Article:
Letter | Published:

Spontaneous DNA breakage in single living Escherichia coli cells

Nature Genetics volume 39, pages 797802 (2007) | Download Citation

  • A Corrigendum to this article was published on 01 September 2007

This article has been updated

Abstract

Spontaneous DNA breakage is predicted to be a frequent, inevitable consequence of DNA replication and is thought to underlie much of the genomic change that fuels cancer and evolution1,2,3. Despite its importance, there has been little direct measurement of the amounts, types, sources and fates of spontaneous DNA lesions in living cells. We present a direct, sensitive flow cytometric assay in single living Escherichia coli cells for DNA lesions capable of inducing the SOS DNA damage response, and we report its use in quantification of spontaneous DNA double-strand breaks (DSBs). We report efficient detection of single chromosomal DSBs and rates of spontaneous breakage 20- to 100-fold lower than predicted. In addition, we implicate DNA replication in the origin of spontaneous DSBs with the finding of fewer spontaneous DSBs in a mutant with altered DNA polymerase III. The data imply that spontaneous DSBs induce genomic changes and instability 20–100 times more potently than previously appreciated. Finally, FACS demonstrated two main cell fates after spontaneous DNA damage: viability with or without resumption of proliferation.

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Change history

  • 29 August 2007

    In the version of this article initially published, our estimate of the rate of formation of spontaneous DNA double-strand breaks (DSBs) in E. coli proportional to DNA content in humans should read that it differs from that of Vilenchik and Knudson (Proc. Natl. Acad. Sci. USA 100, 12871–12876; 2003) by fourfold, not 'approximately tenfold' (page 800, line 3, and page 800, line 59). We estimated that there are 0.01 DSBs per E. coli genome replication. Because E. coli has approximately 4.7 x 106 bp per genome (Blattner, F.R. et al., Science 277, 1453–1474; 1997), we estimate that approximately 2 x 10–9 DSBs per bp are replicated, or about fourfold fewer than the estimate of about 0.8 x 10–8 DSBs per bp replicated in human somatic cells (or 50 DSBs per diploid human genome replication) from Vilenchik and Knudson (Proc. Natl. Acad. Sci. USA 100, 12871–12876; 2003). This would bring the number of DSBs per human genome replication down to approximately 13, if it were proportional to that in E. coli. Our error arose from calculating the human equivalent based on haploid, not diploid, human genome size. This error has been corrected in the HTML and PDF versions of the article.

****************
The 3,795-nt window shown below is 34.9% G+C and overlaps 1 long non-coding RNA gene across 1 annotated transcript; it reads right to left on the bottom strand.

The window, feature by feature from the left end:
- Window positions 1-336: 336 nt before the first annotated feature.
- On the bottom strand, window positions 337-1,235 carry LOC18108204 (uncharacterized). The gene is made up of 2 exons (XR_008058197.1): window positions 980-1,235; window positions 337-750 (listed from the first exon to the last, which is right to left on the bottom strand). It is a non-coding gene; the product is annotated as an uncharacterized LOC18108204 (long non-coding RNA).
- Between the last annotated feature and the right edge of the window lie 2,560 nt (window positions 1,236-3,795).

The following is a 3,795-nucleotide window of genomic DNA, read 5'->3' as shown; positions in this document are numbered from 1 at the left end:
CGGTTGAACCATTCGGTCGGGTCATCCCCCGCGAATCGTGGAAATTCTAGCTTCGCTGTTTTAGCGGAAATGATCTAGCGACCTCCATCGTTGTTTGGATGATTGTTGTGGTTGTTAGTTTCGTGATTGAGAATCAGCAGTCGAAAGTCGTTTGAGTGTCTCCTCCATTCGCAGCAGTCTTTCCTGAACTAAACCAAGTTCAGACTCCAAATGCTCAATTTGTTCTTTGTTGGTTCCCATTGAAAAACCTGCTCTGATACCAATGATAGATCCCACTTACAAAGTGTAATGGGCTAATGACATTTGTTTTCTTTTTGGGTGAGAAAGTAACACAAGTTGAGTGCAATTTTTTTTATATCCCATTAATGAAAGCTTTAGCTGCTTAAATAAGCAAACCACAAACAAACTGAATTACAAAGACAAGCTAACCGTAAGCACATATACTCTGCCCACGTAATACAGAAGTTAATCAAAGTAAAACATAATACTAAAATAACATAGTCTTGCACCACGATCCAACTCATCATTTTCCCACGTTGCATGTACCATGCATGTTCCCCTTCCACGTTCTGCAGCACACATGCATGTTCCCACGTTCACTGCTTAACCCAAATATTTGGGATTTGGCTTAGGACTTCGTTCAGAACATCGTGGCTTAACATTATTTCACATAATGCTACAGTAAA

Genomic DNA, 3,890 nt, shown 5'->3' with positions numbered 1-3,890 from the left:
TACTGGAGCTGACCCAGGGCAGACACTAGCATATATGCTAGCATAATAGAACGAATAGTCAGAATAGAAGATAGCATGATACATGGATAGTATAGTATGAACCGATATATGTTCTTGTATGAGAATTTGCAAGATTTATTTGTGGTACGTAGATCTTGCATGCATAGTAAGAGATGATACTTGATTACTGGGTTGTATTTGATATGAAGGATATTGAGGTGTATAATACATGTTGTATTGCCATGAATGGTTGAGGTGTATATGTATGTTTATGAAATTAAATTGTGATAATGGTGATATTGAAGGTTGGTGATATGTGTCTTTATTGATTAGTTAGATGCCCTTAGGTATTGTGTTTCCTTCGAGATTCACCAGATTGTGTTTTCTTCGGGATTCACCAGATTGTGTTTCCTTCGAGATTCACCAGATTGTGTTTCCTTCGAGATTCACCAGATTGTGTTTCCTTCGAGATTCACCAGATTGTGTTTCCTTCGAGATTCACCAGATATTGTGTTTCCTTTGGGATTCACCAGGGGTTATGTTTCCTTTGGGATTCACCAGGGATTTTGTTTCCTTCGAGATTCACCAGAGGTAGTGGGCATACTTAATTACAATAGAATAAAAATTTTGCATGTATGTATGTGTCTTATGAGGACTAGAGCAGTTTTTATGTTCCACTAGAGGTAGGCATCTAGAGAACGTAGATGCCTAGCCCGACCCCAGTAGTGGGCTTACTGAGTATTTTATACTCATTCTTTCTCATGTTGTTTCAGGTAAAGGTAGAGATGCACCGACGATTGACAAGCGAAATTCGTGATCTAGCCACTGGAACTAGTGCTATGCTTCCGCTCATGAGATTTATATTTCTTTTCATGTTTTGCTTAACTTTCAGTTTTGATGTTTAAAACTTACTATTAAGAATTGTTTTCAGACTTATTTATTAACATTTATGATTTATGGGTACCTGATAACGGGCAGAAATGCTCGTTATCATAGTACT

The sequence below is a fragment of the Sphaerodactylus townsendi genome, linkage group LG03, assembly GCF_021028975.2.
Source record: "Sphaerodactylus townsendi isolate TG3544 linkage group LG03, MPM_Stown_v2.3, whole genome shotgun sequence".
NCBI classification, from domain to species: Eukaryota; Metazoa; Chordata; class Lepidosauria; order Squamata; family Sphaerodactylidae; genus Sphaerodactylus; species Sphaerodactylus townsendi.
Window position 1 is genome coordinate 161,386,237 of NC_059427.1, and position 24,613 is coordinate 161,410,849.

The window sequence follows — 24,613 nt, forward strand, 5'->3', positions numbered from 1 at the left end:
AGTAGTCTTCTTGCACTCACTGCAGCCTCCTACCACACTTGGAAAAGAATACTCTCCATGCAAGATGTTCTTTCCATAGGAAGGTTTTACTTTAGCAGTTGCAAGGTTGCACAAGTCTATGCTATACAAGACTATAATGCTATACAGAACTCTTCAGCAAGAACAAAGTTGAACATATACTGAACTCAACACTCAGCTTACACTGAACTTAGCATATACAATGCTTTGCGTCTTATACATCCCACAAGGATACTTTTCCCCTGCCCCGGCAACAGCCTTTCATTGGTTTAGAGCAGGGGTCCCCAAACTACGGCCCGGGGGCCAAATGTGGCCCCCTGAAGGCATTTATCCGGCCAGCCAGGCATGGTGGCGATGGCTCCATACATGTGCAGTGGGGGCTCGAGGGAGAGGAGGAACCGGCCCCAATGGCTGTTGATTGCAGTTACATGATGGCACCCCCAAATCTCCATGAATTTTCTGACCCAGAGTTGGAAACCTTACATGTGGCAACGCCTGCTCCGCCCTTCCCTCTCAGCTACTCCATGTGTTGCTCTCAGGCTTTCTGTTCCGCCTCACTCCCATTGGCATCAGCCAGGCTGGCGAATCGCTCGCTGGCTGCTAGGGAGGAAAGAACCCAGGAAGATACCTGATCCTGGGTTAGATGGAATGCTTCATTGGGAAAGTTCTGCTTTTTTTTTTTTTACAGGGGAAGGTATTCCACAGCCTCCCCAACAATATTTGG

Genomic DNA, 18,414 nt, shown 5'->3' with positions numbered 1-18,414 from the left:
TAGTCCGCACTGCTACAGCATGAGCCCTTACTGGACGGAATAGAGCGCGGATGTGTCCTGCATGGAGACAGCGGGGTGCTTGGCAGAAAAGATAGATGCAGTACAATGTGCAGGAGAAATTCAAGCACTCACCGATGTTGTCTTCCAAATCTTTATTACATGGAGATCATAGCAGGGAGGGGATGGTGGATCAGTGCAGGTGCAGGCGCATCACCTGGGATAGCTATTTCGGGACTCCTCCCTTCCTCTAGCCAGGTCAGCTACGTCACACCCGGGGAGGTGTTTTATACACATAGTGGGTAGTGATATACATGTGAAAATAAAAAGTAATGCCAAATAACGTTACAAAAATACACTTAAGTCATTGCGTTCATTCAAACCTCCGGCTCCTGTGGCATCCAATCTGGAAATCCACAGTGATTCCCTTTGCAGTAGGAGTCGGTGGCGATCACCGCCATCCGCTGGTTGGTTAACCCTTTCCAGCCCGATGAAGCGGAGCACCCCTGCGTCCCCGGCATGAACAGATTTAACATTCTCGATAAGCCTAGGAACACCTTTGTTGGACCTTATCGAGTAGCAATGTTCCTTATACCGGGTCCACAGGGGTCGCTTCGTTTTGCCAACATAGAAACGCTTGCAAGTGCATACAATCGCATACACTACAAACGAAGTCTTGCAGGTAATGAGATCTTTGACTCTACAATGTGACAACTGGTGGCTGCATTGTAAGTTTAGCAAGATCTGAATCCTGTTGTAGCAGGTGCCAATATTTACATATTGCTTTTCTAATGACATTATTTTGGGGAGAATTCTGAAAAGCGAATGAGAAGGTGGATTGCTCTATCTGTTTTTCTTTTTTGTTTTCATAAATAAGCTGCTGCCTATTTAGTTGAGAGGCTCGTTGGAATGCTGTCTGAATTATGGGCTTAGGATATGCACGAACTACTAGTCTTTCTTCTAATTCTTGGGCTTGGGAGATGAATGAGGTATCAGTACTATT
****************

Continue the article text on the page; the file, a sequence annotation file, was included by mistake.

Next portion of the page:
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Acknowledgements

We thank the Baylor College of Medicine Flow Cytometry Core and S.A. Sincock and J.P. Robinson (Purdue Cytometry Laboratories) for help with flow cytometry; P.J. Hastings, D.B. Magner, S. Plon and G. Weinstock for discussions and D. Bates, A. Bielinsky, M.M. Cox, C. Herman, M.N. Hersh, G. Ira, M.-J. Lombardo, G.J. McKenzie, X. Pan, R. Rothstein and J.D. Wang for comments on the manuscript. This work was supported by a US Department of Defense Breast Cancer Research Program predoctoral fellowship (J.M.P.) and by US National Institutes of Health grants R01-GM53158 and R01-CA85777, equally.

Author information

Affiliations

  1. Interdepartmental Program in Cell and Molecular Biology and Department of Molecular and Human Genetics, Houston, Texas 77030-3411, USA.

    • Jeanine M Pennington
    •  & Susan M Rosenberg
  2. Department of Biochemistry and Molecular Biology, Department of Molecular Virology and Microbiology and Dan L. Duncan Cancer Center, Baylor College of Medicine, One Baylor Plaza, Houston, Texas 77030-3411, USA.

    • Susan M Rosenberg

Authors

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Contributions

S.M.R. conceived the study; J.M.P. and S.M.R. designed the study, analyzed the data and wrote the paper and J.M.P. performed the experiments.

Competing interests

The authors declare no competing financial interests.

Corresponding author

Correspondence to Susan M Rosenberg.

Supplementary information

PDF files

  1. 1.

    Supplementary Fig. 1

    One chromosome in most dnaA46(TS) cells at the restrictive temperature.

  2. 2.

    Supplementary Fig. 2

    Chronic SOS induction in dnaA46(TS) cells.

  3. 3.

    Supplementary Fig. 3

    Similar frequencies of spontaneous SOS induction during early, mid- and late-logarithmic phases of growth.

  4. 4.

    Supplementary Fig. 4

    Low frequencies of inviable, propidium iodide-stained cells among spontaneously SOS-induced green cells.

  5. 5.

    Supplementary Table 1

    E. coli K12 strains.

  6. 6.

    Supplementary Methods

  7. 7.

    Supplementary Note

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DOI

https://doi.org/10.1038/ng2051

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